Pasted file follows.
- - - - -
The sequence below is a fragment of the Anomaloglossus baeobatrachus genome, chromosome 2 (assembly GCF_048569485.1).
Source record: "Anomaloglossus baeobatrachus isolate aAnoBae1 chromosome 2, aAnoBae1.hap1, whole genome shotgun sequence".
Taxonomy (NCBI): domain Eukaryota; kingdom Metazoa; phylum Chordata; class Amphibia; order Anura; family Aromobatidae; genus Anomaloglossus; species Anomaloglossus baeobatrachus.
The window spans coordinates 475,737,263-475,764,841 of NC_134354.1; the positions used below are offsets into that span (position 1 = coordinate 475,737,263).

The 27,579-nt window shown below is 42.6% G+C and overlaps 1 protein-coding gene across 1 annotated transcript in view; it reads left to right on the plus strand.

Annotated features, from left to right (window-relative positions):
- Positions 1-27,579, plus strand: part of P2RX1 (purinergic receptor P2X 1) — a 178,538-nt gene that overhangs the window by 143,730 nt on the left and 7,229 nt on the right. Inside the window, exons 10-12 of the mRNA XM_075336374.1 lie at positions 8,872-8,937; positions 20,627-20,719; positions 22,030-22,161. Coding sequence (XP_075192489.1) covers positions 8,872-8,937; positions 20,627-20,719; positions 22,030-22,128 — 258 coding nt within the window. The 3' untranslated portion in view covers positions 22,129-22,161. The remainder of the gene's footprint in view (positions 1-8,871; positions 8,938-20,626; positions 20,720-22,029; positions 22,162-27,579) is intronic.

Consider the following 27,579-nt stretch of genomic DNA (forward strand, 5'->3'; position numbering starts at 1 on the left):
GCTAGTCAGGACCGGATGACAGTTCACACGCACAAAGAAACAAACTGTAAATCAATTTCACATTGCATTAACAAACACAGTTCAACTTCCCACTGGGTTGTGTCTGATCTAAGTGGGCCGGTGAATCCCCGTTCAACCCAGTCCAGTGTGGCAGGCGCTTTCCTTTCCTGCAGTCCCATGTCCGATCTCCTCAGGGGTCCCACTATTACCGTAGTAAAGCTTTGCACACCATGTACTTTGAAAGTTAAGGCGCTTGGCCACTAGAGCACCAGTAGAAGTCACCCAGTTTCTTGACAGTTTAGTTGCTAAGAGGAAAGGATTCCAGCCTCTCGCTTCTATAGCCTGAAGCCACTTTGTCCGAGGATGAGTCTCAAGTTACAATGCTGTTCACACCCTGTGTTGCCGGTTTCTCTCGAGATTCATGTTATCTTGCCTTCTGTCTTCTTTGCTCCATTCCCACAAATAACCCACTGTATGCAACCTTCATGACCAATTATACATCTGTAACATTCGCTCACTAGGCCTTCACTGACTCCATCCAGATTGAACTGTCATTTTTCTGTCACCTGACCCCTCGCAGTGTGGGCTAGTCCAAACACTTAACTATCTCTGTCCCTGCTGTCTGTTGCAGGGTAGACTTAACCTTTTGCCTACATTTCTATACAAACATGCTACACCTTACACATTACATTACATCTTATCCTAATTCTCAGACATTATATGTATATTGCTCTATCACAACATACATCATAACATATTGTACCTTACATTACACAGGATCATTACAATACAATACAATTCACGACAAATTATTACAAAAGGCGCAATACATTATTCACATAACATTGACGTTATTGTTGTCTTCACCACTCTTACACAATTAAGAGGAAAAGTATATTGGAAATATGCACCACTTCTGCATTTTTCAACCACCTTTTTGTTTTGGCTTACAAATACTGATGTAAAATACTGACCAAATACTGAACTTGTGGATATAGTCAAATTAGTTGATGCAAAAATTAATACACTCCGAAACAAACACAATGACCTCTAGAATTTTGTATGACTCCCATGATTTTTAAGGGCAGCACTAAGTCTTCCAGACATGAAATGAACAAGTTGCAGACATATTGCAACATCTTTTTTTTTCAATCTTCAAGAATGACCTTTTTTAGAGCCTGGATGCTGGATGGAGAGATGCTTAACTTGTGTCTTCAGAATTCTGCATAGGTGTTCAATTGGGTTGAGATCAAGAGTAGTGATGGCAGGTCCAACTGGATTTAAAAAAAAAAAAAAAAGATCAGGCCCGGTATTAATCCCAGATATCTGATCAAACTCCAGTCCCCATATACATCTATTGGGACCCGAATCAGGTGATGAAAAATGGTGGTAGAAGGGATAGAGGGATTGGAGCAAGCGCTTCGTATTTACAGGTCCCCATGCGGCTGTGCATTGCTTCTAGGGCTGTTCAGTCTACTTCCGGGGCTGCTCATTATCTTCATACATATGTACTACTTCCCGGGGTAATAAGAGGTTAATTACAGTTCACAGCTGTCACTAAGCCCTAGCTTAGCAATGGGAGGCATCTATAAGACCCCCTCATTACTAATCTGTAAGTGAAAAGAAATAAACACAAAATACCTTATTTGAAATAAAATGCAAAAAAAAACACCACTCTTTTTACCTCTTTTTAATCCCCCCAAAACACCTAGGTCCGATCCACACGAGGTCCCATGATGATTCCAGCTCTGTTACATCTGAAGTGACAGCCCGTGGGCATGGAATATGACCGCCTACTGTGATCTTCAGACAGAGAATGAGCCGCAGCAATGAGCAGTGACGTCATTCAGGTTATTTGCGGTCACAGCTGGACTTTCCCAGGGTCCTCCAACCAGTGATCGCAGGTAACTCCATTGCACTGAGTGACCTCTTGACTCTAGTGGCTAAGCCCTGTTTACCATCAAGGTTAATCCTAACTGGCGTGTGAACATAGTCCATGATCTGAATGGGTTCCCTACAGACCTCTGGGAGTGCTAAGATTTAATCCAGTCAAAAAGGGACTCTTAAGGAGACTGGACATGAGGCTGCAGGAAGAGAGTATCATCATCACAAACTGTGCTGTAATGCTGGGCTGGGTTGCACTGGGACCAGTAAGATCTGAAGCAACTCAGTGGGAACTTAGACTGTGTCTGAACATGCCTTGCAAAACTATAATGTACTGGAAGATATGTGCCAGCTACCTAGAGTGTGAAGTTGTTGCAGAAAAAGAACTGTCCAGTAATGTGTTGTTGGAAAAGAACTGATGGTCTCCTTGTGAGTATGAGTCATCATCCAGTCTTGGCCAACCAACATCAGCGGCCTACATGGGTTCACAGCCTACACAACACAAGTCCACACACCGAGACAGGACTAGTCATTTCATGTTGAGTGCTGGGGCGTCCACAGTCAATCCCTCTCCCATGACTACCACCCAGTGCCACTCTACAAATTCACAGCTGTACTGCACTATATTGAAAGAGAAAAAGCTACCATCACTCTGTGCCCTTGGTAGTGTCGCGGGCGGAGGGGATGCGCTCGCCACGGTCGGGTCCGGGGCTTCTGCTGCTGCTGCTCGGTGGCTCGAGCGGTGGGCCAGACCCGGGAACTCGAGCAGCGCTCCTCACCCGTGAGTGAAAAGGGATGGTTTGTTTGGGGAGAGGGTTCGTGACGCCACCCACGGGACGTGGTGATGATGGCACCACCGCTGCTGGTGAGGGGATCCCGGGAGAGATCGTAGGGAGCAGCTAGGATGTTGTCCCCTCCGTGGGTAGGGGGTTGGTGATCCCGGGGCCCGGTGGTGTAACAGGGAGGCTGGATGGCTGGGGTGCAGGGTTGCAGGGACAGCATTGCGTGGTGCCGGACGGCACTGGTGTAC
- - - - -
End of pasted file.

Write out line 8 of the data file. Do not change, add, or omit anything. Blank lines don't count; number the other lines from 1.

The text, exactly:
Consider the following 27,579-nt stretch of genomic DNA (forward strand, 5'->3'; position numbering starts at 1 on the left):